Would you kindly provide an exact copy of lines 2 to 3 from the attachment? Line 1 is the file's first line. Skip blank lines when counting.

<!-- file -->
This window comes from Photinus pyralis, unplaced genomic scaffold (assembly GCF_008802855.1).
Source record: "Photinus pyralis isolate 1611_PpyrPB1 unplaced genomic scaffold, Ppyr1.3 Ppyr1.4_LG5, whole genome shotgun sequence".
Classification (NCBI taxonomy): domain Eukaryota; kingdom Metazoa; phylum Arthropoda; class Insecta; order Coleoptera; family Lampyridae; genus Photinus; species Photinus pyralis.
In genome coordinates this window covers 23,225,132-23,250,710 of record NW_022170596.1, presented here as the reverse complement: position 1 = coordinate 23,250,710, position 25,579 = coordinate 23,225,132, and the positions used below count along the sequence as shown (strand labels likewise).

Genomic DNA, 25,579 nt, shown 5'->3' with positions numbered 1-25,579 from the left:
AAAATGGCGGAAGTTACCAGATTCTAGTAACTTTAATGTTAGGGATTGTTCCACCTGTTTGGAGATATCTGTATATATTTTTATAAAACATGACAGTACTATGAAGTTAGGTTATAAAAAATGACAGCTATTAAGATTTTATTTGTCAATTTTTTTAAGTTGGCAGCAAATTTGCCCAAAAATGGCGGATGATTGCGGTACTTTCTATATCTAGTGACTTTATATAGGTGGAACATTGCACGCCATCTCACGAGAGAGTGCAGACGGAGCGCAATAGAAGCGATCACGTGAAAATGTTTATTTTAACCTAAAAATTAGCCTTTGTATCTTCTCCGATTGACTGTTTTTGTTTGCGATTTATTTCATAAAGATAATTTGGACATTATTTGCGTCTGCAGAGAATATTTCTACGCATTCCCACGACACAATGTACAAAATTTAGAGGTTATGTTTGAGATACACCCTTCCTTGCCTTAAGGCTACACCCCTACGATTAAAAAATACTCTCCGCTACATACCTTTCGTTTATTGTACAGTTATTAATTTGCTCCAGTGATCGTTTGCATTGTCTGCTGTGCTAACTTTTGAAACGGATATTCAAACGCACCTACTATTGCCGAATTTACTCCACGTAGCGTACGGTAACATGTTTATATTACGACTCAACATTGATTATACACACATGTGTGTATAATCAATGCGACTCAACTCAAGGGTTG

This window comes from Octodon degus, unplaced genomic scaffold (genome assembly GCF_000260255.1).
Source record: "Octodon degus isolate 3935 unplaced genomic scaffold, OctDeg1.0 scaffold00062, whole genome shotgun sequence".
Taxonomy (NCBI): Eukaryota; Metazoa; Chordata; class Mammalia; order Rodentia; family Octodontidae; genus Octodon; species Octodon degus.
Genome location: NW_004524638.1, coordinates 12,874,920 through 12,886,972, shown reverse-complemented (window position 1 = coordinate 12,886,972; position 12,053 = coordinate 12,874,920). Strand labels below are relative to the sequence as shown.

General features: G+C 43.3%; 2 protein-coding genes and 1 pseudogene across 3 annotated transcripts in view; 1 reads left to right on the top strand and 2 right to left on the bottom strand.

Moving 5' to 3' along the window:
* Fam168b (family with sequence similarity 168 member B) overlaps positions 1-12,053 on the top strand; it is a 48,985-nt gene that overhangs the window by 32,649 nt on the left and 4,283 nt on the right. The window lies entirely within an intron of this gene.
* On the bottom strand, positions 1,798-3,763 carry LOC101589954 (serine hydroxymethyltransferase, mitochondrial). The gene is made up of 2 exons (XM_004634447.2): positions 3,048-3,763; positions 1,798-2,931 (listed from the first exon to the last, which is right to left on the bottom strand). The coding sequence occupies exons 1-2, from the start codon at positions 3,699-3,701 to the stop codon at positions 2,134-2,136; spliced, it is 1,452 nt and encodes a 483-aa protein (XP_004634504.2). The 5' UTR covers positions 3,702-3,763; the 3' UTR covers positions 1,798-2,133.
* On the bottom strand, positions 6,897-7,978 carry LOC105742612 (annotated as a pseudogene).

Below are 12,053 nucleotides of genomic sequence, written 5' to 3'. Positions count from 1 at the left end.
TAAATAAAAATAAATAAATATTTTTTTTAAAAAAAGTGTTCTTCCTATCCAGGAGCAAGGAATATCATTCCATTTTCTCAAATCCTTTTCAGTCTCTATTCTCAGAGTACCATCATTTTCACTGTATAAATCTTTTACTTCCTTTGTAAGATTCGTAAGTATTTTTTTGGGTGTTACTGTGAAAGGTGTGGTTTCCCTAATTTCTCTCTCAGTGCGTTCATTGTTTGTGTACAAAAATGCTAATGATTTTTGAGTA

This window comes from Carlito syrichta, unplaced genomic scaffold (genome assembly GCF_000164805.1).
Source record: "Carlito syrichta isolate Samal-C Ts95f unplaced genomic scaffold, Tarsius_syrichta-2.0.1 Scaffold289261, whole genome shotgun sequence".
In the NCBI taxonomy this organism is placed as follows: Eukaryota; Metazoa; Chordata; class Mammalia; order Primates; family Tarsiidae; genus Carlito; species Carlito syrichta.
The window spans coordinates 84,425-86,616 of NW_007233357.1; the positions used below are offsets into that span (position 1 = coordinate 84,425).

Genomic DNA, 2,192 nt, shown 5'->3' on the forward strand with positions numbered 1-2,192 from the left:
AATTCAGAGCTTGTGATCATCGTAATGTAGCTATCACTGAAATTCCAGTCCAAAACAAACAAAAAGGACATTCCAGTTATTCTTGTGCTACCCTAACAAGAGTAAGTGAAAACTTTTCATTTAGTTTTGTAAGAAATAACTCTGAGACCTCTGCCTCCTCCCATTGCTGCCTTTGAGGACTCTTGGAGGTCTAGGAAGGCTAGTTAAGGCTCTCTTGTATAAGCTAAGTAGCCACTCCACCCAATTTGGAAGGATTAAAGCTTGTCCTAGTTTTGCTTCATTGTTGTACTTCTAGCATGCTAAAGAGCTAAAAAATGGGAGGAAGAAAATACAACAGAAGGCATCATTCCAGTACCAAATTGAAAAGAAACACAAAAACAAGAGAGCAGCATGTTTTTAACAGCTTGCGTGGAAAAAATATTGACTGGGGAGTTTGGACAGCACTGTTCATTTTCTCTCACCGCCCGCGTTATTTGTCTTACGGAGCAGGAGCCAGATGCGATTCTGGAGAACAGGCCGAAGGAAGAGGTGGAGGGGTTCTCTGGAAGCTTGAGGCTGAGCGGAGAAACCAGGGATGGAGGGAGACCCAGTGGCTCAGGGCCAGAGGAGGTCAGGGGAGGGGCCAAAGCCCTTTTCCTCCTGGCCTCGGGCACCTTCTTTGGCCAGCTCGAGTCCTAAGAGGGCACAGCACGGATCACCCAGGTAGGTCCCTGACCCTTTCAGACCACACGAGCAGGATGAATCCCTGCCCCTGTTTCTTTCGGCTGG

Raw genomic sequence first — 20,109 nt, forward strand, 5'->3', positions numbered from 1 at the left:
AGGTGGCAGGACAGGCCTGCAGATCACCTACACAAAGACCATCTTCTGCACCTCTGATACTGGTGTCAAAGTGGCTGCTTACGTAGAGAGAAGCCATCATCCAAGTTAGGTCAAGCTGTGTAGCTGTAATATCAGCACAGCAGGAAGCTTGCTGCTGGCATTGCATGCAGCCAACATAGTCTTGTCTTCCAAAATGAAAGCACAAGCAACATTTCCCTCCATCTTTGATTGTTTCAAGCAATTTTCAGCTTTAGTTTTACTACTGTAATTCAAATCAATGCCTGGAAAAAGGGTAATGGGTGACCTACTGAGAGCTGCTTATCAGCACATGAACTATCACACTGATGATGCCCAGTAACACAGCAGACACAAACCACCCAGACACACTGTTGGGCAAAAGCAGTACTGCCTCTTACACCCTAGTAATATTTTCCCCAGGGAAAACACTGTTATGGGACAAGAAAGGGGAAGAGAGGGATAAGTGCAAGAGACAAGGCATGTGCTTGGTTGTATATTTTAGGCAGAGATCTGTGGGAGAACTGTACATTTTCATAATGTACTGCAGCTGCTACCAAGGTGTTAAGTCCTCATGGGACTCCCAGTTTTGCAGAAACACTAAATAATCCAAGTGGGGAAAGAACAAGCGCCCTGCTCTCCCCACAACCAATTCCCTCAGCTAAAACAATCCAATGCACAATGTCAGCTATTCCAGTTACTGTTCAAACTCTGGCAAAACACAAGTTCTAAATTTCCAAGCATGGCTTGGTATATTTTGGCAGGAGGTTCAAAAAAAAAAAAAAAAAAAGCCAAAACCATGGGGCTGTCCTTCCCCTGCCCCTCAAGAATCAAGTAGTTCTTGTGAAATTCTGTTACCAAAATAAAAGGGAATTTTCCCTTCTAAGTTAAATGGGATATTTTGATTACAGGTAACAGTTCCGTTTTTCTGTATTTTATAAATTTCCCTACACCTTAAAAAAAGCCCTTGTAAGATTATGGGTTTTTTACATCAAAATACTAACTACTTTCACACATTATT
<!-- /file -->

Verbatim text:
Source record: "Photinus pyralis isolate 1611_PpyrPB1 unplaced genomic scaffold, Ppyr1.3 Ppyr1.4_LG5, whole genome shotgun sequence".
Classification (NCBI taxonomy): domain Eukaryota; kingdom Metazoa; phylum Arthropoda; class Insecta; order Coleoptera; family Lampyridae; genus Photinus; species Photinus pyralis.